This day started earlier than normal, a group of us were leaving the boat at 5:30 am to watch the sunrise in Bagan. We hopped on the coach for the short ride and soon noticed large numbers of Burmese walking along the side of the road in the dark. Myo told us that since it was Saturday many people like to go for a walk, so why not go to see the sunrise?
At the viewing point the atmosphere wasn’t the serene and peaceful setting you would imagine for sunrise. People were playing music, there were vendors selling food & souvenirs – it was a party!
Eventually, the sun began to rise…
And then the hot air balloons took to the sky…
It was part magical and part circus. Well worth getting up early for!
After breakfast we headed to a small market area in Bagan. The market sells the usual food, handicrafts and longyis but here they will custom make one for you. I was fascinated by these beautiful old chinese sewing machines…
The next stop was the Shwezigon Pagoda, one of the most important shrines in Myanmar.
Food offerings to Buddha – who knew he likes Cheesies?
Monks are supposed to relinquish are worldly goods so they shouldn’t have phones, but we saw many that did. Times have changed, even in Myanmar.
One of the very large chinthe’s protecting the corners. Someone has left an offering of water (it was hot!)
More flowers and food offerings…
After the pagoda we visited a lacquerware workshop; the process of making it is very intricate and time consuming. The process starts with a woven bamboo structure. The lacquer, the sap of the Thitsi tree combined with charcoal powder, is applied to the structure. The item must be allowed to dry 2 weeks before the next coat of lacquer is applied. In all, it takes 18 coats of lacquer and can take 6 to 9 months for a single piece.
The last layer of lacquer is wiped on the surface by hand, without mixing in any charcoal powder. The sweat of the hand combined with the lacquer gives the shine. The design is carved on to the surface and the colour, (red, green or yellow), is applied using the juice of the Neem tree. Everything used in the production of a lacquerware item is completely natural and biodegradable.
The lacquerware items are extremely strong and can hold hot or cold items. Horsehair is often woven into the bamboo structure before the first coat of lacquer is applied. This gives the piece much more flexibility (it’s almost like plastic) than the ones without. Horsehair pieces are more expensive than the traditional ones.
The resulting items are beautiful and very expensive.
After lunch we headed to the Bagan Archaelogical Zone to see some of the 2,300 temples still standing, including an unscheduled stop to walk around some of the ruins.
Ananda, “the most beautiful temple”, was built around 1105 in the Mon style. It sustained heavy damage in the 1975 earthquake but has been fully restored.
In the centre of the temple is a cube and facing outward from each side of the cube is a Buddha figure. These 9.5 metre tall figures, made of solid teak, represent the four Buddha’s that reached Nirvana. Two of them are original while the other two, destroyed by fire, have been replaced.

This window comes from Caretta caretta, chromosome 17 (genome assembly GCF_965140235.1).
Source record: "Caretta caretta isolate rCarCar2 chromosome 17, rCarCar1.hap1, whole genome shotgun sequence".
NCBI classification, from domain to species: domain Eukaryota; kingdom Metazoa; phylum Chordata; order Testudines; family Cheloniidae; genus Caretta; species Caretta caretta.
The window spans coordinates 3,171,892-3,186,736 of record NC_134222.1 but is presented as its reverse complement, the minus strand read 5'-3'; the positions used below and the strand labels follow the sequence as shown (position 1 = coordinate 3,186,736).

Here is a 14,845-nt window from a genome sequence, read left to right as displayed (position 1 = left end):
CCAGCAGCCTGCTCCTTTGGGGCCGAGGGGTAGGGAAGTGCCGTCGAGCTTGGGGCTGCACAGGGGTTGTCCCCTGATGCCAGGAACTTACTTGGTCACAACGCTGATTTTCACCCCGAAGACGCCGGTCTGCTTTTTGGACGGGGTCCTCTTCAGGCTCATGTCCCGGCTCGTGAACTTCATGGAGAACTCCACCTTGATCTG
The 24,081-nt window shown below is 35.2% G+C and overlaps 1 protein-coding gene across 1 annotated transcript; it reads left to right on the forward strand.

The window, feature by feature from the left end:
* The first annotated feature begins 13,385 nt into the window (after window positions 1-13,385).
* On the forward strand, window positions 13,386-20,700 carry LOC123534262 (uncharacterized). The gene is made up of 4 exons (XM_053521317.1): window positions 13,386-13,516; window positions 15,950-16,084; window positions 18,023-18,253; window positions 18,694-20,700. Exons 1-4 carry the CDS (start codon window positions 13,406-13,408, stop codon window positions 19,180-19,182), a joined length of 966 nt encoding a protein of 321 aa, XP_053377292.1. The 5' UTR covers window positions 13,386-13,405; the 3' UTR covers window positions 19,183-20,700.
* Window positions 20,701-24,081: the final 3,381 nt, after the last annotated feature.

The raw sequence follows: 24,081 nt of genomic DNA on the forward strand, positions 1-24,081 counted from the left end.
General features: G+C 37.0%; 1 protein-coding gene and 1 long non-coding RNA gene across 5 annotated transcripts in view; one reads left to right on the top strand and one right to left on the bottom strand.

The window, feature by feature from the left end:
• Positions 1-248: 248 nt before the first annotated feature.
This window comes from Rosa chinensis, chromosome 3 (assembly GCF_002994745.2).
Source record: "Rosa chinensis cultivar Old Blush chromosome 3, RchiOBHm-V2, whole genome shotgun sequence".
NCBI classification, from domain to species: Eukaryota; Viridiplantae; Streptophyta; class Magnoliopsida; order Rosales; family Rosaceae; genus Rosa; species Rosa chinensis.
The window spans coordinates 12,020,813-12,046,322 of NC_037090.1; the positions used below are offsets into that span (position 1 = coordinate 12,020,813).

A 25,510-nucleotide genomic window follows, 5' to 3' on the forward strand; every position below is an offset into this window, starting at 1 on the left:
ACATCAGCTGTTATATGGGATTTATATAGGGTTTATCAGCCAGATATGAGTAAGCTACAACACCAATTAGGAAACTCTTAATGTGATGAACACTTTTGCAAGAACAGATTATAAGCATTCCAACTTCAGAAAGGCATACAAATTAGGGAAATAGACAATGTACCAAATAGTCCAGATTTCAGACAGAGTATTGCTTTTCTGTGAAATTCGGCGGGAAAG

The picture above and below are of the same Buddha figure. From a distance (photo 1) the figure is smiling. From a closer vantage point (photo 2), the facial expression changes to a more somber one.
The massive Dhammayangyi temple was built by King Narathu from 1167-1170, hoping to gain merit after assassinating his brother to seize the throne. Unfortunately for him, he was murdered before it was completed and his next life was probably much less favourable than he had planned!
The brickwork, thought to be among the finest in Bagan, requires constant upkeep and restoration.
To top the afternoon off, we were treated to an oxcart ride through the area. Our own parade!
It was very bumpy going, I’m amazed that I actually got any pictures in focus!
It was a lot of fun, people were taking our pictures and shooting video of us as we rode along the roads.
There was a time where people climbed the temples to watch the sunset at Bagan. In the interest of public safety, that is no longer allowed. A 60m viewing tower has been built at one of the hotels in an attempt to replicate the experience.
It was chaos up there, maybe more crowded because it was Saturday. While the sun was setting, rather than fight the crowd, I was on the south side capturing photos of the temples bathed in the light of the setting sun.
And then the North side… In the yellow light of the setting sun, the two similar sized and shaped temples make you think you’re seeing double…
You can see so many spires from this vantage point, too many to count.
Patience does have it’s reward. Finally the sun set, the people left, and the sky and the clouds lit up for a beautiful end to our day.